The blue bob unlocked my inner super hero. It is so bright, I have to wear crazy colors and crazy color combinations to pull it off. On Friday my latest wardrobe addition arrived from Hong Kong. I had no idea what to wear with it. Comic book didn’t work. Finally I combed through my wardrobe trying to find coordinating pieces. That was when I discovered… my inner Kathleen Kelly.

She should totally consider pink.


On Wearing Wigs in Public

September 10, 2011

Hubs and I were walking down the hot sidewalk in July when we saw it. It was on a mannequin head in a vintage store window. Now, it was not love at first sight. I tried it on as a joke, and hubs stood by, arms folded, with that resigned look that artist’s spouses get sometimes. I pulled it on and looked in the mirror. I liked it, but I was completely unprepared for hubs’ reaction.

“You’re buying that.”


“You’re buying that, and you’re going to wear it.”

“OK, I mean, I like it, but isn’t it a little crazy?”

“You’re wearing that to church tomorrow.”


He said he would buy it for me, but only if I was going to wear it. And by wear it, he meant out. In public. Anywhere I would wear my natural hair. It was an intimidating deal, but I took it. I walked out of the store wearing the blue bob. I wore it the next day to church, and have proceeded to wear it anywhere I would wear any other piece of jewelry or accessory in my wardrobe.

I’ve learned several things while wearing wigs in public.

  1. I’m OK with people staring at me. Some people aren’t. If you aren’t OK with that, and don’t think you can get used to it, don’t buy a wig.
  2. If you wear a wig that looks good on you, it “disappears”. By this I mean when I hang out with friends (even the ones who don’t get it, but love me anyway), within five minutes, everyone forgets I’m in a wig. It looks good on me, it becomes natural, and the conversation moves on.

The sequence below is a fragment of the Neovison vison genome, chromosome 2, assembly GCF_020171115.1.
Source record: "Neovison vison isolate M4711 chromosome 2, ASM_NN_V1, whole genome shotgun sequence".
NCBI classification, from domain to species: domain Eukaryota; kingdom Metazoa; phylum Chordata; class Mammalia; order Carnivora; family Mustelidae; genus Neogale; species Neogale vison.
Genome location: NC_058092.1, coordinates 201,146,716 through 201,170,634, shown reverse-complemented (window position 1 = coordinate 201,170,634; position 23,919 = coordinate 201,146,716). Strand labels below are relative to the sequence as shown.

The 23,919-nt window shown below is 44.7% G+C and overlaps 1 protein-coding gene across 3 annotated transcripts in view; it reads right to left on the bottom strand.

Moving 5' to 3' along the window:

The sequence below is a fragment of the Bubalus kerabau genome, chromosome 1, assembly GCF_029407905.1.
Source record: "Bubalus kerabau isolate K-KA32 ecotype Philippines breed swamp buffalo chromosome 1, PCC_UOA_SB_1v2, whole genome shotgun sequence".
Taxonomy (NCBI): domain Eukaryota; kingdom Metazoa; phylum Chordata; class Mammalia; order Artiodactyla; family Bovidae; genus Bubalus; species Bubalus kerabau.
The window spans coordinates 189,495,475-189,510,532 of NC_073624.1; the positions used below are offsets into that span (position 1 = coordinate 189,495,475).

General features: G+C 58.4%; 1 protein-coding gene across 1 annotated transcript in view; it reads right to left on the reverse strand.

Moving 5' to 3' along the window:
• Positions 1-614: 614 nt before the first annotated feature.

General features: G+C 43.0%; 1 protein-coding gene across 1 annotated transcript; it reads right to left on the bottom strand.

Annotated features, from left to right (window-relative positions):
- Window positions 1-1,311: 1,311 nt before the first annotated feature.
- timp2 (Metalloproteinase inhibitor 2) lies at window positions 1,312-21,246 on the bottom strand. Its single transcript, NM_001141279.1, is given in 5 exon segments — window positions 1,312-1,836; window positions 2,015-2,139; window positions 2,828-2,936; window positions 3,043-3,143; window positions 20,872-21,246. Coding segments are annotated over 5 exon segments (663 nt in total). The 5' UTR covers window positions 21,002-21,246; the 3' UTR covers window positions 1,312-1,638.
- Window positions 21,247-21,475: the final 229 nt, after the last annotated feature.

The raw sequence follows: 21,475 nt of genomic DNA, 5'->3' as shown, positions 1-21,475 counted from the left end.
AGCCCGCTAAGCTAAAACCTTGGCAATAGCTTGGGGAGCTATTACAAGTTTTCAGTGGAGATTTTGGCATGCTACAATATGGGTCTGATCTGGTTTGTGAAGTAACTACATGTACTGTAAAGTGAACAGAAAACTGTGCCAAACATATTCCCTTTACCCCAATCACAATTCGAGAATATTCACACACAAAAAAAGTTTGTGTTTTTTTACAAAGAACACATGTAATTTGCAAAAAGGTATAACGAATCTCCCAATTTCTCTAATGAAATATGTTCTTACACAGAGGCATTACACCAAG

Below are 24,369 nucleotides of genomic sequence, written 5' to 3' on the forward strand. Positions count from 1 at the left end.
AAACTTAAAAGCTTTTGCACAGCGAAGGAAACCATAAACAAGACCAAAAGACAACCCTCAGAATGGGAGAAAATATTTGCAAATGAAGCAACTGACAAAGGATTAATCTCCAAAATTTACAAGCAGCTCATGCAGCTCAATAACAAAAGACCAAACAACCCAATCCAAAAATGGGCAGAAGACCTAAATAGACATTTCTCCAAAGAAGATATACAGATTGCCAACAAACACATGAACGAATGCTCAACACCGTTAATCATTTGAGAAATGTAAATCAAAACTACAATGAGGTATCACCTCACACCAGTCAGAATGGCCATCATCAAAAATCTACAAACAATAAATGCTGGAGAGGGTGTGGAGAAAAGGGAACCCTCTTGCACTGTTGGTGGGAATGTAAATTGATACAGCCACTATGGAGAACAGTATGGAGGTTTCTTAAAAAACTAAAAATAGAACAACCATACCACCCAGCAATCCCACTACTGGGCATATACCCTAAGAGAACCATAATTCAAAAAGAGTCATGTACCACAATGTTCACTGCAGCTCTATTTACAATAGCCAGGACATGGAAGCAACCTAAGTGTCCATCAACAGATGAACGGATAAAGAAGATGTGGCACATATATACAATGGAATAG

3. It weeded out my closet considerably. I bought a wig that is very “me”. Because of that, I soon discovered that much of my wardrobe didn’t work with it on, and hence most of my wardrobe is not “me”.
  4. Many people at church genuinely thought I was two people for several weeks. There was a girl with brown curly hair, then there was the short crazy blue haired chic that comes every now and then. Seriously.
  5. The church crowd in restaurants on Sunday afternoon give me pitying looks and tut tut to each other under their breath. It’s been eye opening to experience what an outsider feels like in my culturally “Christian” and predominately right wing fundamentalist and/or comfortably nominal city must feel like.
  6. I feel a lot more like me, and have discovered a lot of other things about my personality in the process.
  7. My church is amazing. I was nervous as heck the first time I wore the bob inside the hotel ballroom where our worship takes place each week. (I had no choice, remember?) I was overwhelmed by the positive response. They were so accepting, and surprisingly enough, it wasn’t even a big deal.

This isn’t a plug for wearing wigs, just for being yourself. Find out who you are, then be that person. Even in public. Even with other people around.

Wig #2


Sporting the bob while worshiping with my church family (who have been nothing but enthusiastic about the real me).